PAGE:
“Let’s drink to our health” the saying goes. As we welcome this new year with greater hope and more resolve than ever, make your intent to drink enough water every day to prevent underlying dehydration. It’s one smart, but simple approach to improving and insuring your health. Water is a pillar of health and a most important part of practicing good nutrition, and yet we may unintentionally forget to drink enough.
How much water does a healthy adult need? The Institute of Medicine recommends approximately 15.5 cups (124 ounces) for men and 11.5 cups (92 ounces) for women. Multiple factors dictate the best amount for each person including age, weight, health, physical activity, and climate.
Most beverages except for alcoholic beverages are water based and count toward our fluid intake. On average about 80 percent of water comes from beverages with approximately 20 percent from fruits and vegetables. If you are trying to increase your fluid intake, count fruits and vegetables as a healthy bonus.
You are getting enough water if…
- Your urine is colorless or light yellow.
- You rarely feel thirsty.
Adults are approximately 60 percent water and in our later years we tend to “dry out” a bit dropping to 45% water. Aging tissues are unable to hydrate as easily. We lose muscle mass which is about 75% to 80% water. Water carries nutrients, supports blood volume and a normal temperature, keeps us lubricated, and even keeps us from feeling tired. We can survive for a while without food, but not long without water.
As we age our sense of thirst diminishes as cells in the hypothalamus, the location of the brain’s thirst center, decrease. This diminished capacity keeps us from getting the message to drink because we don’t feel thirsty. The kidneys also don’t operate as efficiently and are less able to concentrate urine effectively. Our logic also may work against us as we may tell ourselves to limit our fluid intake in attempt to prevent urinary incontinence. In the worst case we may be physically unable to get water for ourselves. It’s possible we can overcome some of this aging decline by training ourselves to drink.
Water at any age is important.
COVID-19: With COVID-19 upon us, being hydrated is a defense against having a serious outcome. Being depleted prior to infection prevents body cells and tissues from responding adequately to fight this challenging infection that overwhelms body systems. Being hydrated before, during and after a COVID infection is a potential option for a better outcome.
Falls and Low Blood Pressure: You might not suspect that hydration (along with medication, infection, pain, and muscle weakness) is a big factor contributing to falls among people over the age of 65 years. Dehydration can lead to dizziness from low blood pressure. If you’ve ever tried to stand up quickly and have felt dizzy or have passed out (known as orthostatic hypertension), this may be caused by being dehydrated. Taking diuretic medications can deplete fluid reserves. Check with your doctor if dizziness happens frequently.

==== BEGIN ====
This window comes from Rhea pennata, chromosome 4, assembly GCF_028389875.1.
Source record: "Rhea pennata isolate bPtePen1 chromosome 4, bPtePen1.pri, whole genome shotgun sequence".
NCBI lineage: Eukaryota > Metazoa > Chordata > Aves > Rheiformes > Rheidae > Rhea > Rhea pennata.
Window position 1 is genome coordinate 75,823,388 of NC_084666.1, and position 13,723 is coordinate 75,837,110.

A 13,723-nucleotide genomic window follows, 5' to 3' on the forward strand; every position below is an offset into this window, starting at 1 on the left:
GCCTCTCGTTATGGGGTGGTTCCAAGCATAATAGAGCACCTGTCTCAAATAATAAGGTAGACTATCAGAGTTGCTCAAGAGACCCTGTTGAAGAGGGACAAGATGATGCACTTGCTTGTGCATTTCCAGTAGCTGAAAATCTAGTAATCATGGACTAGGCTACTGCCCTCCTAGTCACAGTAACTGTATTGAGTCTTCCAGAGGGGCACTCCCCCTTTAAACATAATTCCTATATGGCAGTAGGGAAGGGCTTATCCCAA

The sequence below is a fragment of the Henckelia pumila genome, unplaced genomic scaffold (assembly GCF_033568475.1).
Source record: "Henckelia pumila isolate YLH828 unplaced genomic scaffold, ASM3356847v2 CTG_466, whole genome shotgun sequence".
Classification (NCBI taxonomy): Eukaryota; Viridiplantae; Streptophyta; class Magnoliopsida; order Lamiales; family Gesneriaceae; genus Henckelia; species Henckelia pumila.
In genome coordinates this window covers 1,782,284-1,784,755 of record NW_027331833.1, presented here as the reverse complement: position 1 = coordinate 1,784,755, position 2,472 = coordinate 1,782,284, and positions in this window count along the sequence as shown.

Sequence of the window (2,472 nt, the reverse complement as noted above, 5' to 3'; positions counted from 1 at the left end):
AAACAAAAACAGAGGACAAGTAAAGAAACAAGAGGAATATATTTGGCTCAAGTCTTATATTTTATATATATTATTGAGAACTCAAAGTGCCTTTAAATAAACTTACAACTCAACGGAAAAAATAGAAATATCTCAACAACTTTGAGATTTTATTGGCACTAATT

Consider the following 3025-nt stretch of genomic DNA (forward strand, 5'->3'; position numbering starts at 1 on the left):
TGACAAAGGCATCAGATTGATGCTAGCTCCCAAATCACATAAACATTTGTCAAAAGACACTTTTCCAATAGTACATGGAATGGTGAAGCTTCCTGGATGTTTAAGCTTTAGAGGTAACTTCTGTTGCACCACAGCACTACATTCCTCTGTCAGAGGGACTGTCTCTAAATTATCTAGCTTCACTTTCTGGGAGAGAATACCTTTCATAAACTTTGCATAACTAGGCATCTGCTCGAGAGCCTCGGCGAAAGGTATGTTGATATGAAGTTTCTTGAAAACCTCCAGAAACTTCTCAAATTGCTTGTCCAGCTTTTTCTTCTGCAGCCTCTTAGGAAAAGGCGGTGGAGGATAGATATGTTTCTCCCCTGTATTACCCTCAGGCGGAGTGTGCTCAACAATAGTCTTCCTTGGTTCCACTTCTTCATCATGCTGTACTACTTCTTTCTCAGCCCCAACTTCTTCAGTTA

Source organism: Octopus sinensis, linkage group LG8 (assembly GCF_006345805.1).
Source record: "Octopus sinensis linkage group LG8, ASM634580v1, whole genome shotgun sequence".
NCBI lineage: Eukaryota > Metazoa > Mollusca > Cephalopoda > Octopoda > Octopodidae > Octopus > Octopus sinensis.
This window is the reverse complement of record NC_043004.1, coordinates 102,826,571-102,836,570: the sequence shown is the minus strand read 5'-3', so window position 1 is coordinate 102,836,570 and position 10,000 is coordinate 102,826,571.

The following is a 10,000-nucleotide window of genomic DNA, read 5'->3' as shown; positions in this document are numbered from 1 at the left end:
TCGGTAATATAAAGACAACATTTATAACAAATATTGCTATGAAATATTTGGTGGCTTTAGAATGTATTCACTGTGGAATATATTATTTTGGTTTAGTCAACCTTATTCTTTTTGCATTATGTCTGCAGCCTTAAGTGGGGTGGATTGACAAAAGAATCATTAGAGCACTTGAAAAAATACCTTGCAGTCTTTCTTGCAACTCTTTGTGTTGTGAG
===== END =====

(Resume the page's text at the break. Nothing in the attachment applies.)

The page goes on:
Joint Pain: It’s estimated that 70-80% of joint cartilage consists of water. Joints are lubricated by synovial fluid located between them that provides a cushion to keep bones from contacting each other. While there are many reasons for joint pain, better hydration may ease symptoms.
Constipation: Staying hydrated helps relieve constipation as there is enough water to help keep stool soft.
Exercise: Athletes know that hydration is important to maintain energy and prevent cramping. Without adequate hydration athletic performance decreases as muscles struggle to function optimally. Have a hydration plan including drinking fluids before exercise as well as after.
Diabetes: If you have diabetes, it is prudent to pay attention to hydration. With illness, blood glucose can rise beyond what is normal for you. Staying hydrated can help prevent serious complications related to high blood glucose.
Leg Cramps: If you have night leg cramps, it may mean you are dehydrated. Discuss the condition with your medical provider to rule out another cause.
Kidneys: Your kidneys love water. Hydration may prevent urinary tract infections, kidney stones and gout.
Nausea, vomiting and diarrhea can escalate dehydration. Seek medical care in severe situations as this can affect electrolyte balance. Sucking on ice chips may help if it’s hard to stop vomiting. Infants and children need medical attention quickly.
Plump Skin: While research has not confirmed this, hydration may help plump skin like a topical moisturizer.
The reasons to focus on hydration are many. Examine your daily habits and routines and make a plan to increase your daily fluid intake.
Fruit Juice Spritzer: Fill a 12-ounce glass half full of ice cubes. Add 4 ounces of cold orange juice or grapefruit juice. Top with cold diet ginger ale or other citrus flavored diet soda. Calories: 80
Iced Tea: Consider brewing iced tea even if it is winter. Flavor water with lemon, lime, or orange wedges for a more refreshing change. Stop telling yourself you don’t like water!
Written by: Mimi Cunningham, Registered Dietitian-Nutritionist, Diabetes Educator
Mimi Cunningham is a dietitian-nutritionist living in Eagle, Idaho. Her nutrition specialty is diabetes education and management. She loves writing about embracing healthy eating as fun plus a route to good health. She serves as a member of the Idaho Foodbank board of directors addressing food insecurity as a challenge to good health for Idaho children and adults.
On behalf of Smart Strategies for Successful Living, our sincerest appreciation goes to Mimi Cunningham for her contribution to our community website and commitment to healthy living and aging.